As discussed on the Fisher Clinical Services blog, clinical supply professionals face many challenges in today’s world of clinical supply chain management. At the beginning of this year, I shared my thoughts with you on this subject matter through a series of on line articles. Part one looked at some of the industry and external pressures that organizations are facing. Part two drilled down some of the challenges that clinical supply chain professionals are addressing and how decisions will have a direct impact on potential for success. Part three provided some quick pointers and thought starters on how to overcome challenges in clinical supply chain planning. We reviewed a real world trial where there were significant challenges for the team in Part four.
We have definitely covered a lot of ground, but as we all know there is more to learn and to be done. To close out this series, I listed some parting recommendations and thoughts regarding effective and successful clinical supply chain management:
- Allow sufficient time for supply forecasting, sourcing comparator, blinding solid dosage forms, filing import licenses and other critical pre-study activities. If materials are in short supply and must be sourced globally, 6 months or more of lead time is required.
- Maintain constant communication between the operations and supply team for more effective study planning and prompt fixes to problems as they arise.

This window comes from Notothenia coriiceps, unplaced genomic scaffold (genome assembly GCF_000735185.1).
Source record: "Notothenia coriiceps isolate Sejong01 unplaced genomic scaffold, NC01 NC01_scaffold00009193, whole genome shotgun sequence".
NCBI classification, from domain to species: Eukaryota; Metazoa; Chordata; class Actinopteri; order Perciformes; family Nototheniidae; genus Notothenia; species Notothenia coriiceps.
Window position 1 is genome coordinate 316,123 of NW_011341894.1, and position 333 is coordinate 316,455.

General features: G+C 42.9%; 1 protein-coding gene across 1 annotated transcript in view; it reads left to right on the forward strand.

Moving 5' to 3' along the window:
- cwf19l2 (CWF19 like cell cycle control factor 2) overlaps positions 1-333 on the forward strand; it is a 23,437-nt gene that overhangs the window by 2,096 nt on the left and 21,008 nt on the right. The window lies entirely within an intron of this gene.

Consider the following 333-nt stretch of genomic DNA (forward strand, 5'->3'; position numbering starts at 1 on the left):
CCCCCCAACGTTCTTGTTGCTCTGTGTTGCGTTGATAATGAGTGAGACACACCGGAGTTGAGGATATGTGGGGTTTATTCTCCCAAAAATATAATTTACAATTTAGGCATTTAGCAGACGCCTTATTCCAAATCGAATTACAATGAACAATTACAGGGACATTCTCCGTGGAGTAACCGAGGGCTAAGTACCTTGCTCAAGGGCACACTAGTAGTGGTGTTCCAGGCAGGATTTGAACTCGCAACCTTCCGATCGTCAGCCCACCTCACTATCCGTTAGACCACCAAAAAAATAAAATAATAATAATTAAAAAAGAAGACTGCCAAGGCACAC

- Know the rules with respect to regulatory requirements, import licenses and other rules and regulations to avoid surprises that can derail a timeline.
- Be inclusive on paperwork, particularly import licenses to provide a buffer against mid-trial supply shortfalls.
- Avoid unnecessary risks and don’t make the mistake of assuming that commercial product will be available when needed. As one seasoned supply chain professional once put it, supplying a global trial “is not like going to the local drugstore.”
- Be realistic as well as economical. No sponsor can afford to waste resources, but having some overage is better than having patients out of drug or stopping the trial enrollment because there’s no more comparator in the cupboard.
- Expect the unexpected & factor in “what ifs” by ensuring that the supply plan reflects options in the event of a strike, tsunami, super storm or other emergency that could prevent material from reaching sites when it’s needed.
- Consider collaboration and partnering. Clinical supplies is a complex function that really can enable success or failure of your trial. We have come a long way as a function, but there is more to do. Collaborators or partners can have the knowledge and experience necessary to guide sponsors through the thorniest supply planning challenges.
- Measure twice, cut once. Repeat as necessary. A forecast is established on a set of assumptions at a specific period of time. Keep reviewing the data and make adjustments as appropriate.
- Remember that patients are the top priority. At the end of the day, every trial, every supply plan, all the execution and challenges (hopefully) go toward supporting a new therapy to change the lives of patients. We get to participate in providing improved options, better outcomes and a brighter future. Quite possibly the best reason to drive clinical supplies excellence!